fordable and they pride themselves on offering something for everyone from high-end-largescale pieces to smaller sculptures and jewelry and even greeting cards. “We call ourselves a working gallery,” explains Sweida. “We’re an experience gallery. We do more than just sell art here. We try to promote the arts and do fun things for the community and for downtown.” Seeing the importance in supporting young artists, Blue Morning established a scholarship program six years ago. “We’ve had some real success as a gallery over the last five or six years,” says Sweida. “We felt that it would be appropriate to help some struggling visual arts students. We started an annual scholarship over at UWF. We don’t involve ourselves in the choosing. It’s up to UWF to choose a deserving student. The gallery members each contribute to the scholarship and the student is also invited to display work in the gallery. There’s a big difference between academic art classes and the real world. We give


them a whole month to exhibit to learn the insand-outs of showing their work.� Located in the historic Blount building, which is currently under major renovation, the gallery’s lease runs through 2019 with the possibility to extend and Sweida says they have no plans to move. However, the renovations of the building will result in the gallery losing roughly a third of their space. That means they will no longer be able to offer education classes on site, but they are looking at options for remote classes. The gallery has many fun events in store for 2017 and their 20 th anniversary year. Be sure to check out their website at bluemorninggallery. com and follow them on social media. The gallery is located at 21 S. Palafox Place and they are open Monday through Wednesday from 10 am to 5 pm, Thursday through Saturday from 10 am to 8:30 pm, and Sunday from 12:30 pm to 4 pm. They also have a table at the Palafox Market every Saturday. pensacola magazine | 15


Alexis Leader

Director and Curator, Leader Art Consultants LLC by Kelly Oden

A

lexis Leader is an art consultant, curator and the principal of Leader Art Consultants LLC. Prior to opening the firm in 2016 she was the Director of Curatorial Affairs at the Pensacola Museum of Art. Alexis holds an MA in Art History from the Savannah College of Art & Design and a BA in Art History from the University of West Florida. She has over ten years of experience within museum administration, both nationally and internationally. Alexis is a member of professional fine arts organizations including the Association of Art Museum Curators, the American Alliance of Museums and serves on the board of the Visual Arts Association of Northwest Florida, Inc. She is also a proud member of the Pensacola Bay Area Impact 100 organization. What inspired you to start an art consulting/advisory firm? The inspiration stemmed from wanting to create an opportunity for artists and collectors within our area. I wanted an advisory firm that would not only assist individuals and businesses seeking to start or grow their collection but one that would also advocate Gulf Coast artists.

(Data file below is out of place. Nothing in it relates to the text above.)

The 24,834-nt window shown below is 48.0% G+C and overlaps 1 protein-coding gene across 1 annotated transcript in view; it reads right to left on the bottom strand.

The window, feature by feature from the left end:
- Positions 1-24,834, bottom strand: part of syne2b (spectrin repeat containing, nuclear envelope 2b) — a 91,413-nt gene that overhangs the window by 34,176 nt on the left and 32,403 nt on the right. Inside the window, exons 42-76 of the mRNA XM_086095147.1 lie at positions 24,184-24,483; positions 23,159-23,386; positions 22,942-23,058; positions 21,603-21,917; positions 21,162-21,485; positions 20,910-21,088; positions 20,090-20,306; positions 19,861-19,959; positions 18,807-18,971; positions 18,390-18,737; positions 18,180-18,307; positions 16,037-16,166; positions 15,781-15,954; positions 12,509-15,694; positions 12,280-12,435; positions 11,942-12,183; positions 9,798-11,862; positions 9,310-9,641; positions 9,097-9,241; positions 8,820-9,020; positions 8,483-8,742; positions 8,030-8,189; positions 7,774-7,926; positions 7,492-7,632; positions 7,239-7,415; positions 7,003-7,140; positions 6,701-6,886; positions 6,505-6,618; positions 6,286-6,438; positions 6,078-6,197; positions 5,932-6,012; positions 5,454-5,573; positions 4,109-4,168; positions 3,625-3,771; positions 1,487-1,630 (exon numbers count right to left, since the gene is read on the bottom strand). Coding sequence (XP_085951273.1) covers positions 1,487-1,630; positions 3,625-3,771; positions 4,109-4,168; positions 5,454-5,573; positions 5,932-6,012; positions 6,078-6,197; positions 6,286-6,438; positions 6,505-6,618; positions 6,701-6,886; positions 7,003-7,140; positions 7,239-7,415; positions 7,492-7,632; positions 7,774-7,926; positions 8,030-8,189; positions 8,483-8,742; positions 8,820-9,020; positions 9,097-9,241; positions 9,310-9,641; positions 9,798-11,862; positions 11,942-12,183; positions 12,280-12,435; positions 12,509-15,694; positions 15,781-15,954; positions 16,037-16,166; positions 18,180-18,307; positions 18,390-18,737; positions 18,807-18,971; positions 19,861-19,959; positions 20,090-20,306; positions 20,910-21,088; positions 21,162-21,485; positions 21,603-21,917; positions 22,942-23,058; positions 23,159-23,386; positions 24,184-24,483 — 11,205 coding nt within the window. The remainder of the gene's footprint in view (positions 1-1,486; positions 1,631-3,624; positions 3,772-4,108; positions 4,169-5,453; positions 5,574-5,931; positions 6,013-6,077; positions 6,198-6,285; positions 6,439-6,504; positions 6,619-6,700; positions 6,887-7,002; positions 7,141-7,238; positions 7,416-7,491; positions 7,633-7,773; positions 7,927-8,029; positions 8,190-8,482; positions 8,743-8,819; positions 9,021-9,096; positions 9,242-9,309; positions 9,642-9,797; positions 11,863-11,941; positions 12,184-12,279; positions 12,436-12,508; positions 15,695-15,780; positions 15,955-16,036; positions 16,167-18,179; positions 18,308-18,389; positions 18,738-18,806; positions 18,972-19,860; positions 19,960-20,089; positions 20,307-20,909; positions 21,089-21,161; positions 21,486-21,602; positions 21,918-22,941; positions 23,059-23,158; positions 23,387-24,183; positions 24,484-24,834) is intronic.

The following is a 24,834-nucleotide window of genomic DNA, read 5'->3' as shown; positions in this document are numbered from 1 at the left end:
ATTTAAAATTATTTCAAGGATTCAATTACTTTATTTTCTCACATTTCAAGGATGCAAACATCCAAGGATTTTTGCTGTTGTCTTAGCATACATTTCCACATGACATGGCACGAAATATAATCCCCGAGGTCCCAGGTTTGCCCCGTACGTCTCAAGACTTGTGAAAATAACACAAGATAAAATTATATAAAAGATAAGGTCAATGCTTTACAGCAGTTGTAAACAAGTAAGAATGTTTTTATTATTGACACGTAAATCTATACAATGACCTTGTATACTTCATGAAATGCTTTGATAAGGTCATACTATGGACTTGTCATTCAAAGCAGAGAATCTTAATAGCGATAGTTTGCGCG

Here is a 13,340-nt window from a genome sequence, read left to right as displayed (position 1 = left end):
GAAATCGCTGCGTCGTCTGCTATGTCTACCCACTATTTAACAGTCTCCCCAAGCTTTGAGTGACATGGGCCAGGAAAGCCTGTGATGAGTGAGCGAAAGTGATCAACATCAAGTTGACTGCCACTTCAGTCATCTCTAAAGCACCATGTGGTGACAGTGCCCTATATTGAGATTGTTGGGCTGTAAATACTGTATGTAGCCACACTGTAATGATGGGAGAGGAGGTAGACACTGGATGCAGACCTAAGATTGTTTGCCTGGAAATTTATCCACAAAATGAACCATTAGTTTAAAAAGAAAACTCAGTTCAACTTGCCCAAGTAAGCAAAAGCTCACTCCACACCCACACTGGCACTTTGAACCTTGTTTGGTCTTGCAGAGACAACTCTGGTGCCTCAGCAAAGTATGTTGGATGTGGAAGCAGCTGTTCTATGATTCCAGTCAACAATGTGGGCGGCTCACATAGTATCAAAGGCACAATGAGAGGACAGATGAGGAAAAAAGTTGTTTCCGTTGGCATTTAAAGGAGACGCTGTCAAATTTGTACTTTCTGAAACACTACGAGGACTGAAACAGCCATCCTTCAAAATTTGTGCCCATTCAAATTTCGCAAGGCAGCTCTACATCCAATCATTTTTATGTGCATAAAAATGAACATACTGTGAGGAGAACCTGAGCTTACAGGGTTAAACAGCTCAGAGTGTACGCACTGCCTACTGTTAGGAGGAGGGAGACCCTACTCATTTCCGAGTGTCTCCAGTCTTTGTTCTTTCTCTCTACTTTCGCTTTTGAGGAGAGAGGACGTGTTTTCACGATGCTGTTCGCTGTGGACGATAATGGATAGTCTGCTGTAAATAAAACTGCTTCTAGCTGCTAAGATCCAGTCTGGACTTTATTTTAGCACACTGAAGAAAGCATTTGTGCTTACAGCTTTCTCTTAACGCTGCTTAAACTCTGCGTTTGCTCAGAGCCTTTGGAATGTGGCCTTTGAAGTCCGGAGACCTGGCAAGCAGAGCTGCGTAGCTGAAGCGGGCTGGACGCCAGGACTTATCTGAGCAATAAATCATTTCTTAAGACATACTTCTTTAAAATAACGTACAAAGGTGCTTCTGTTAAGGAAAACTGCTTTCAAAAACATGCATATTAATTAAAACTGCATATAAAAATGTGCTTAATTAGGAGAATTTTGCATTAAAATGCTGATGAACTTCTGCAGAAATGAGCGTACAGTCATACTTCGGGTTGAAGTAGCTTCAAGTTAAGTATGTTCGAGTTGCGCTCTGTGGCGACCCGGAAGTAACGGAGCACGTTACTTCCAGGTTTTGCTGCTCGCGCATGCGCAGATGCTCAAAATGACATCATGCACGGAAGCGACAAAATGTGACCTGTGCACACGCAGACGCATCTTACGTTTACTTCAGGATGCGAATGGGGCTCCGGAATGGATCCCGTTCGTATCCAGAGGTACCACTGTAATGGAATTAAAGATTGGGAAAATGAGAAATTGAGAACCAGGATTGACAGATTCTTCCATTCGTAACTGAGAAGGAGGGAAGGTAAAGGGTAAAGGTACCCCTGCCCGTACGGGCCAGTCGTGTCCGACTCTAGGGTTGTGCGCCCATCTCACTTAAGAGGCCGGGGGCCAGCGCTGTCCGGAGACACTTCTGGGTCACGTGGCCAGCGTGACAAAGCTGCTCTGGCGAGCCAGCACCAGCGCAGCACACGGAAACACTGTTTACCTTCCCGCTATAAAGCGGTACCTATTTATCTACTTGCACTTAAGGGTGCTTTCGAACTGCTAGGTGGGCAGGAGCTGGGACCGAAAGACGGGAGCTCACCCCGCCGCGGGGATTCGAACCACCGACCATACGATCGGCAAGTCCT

What do you look for in an artist’s work when considering who to represent? LAC serves both corporate and residential clients. In such, I look for artists that can fit a wide variety of possible tastes. I do trend toward contemporary artists as I feel these works are underrepresented in our area and work well in a variety of settings. Representing an artist, particularly as LAC is not a commercial gallery, takes a good deal of faith on my part as a curator. There is no foot traffic or permanent gallery space to showcase their works. I 16 | pensacola magazine

have to believe in the artist and hustle to find the perfect collector for them. It keeps me on my toes and passionate about my work.

How does the business work? LAC is unique in that it serves both artists and collectors. The dual nature of the firm came from my decade-long background in museum administration. Curators are trained to work with artists as well as source artwork. This is the skill set that I bring to my clients. I work with emerging and established artists seeking career guidance within the commercial field. The services provided are dependent on each artist’s individual goals. I assist with anything from consulting on exhibition opportunities to developing one’s portfolio, marketing or curatorial assistance. As an art consultant I help collectors identify and purchase artwork for their home and/or

office. The idea of building a collection can be daunting. I navigate the art market, be it through the LAC network of artists or sourcing works through galleries, auction houses or art fairs. It takes pressure off of the collector allowing them to enjoy the process and enables them to pick from the best possible options for their goals and budget. I essentially serve as a treasure hunter but also consult on framing, lighting design and conservation management. The firm also provides artwork installation and a corporate loan program.

What is your geographic range for potential artists? LAC uses the hashtag #curatethecoast on social media because I strive to do just that. I look to artists along the Gulf Coast: primarily Louisiana, Mississippi, Florida and Alabama. Pensacola is my hometown so it’s an honor to build a network of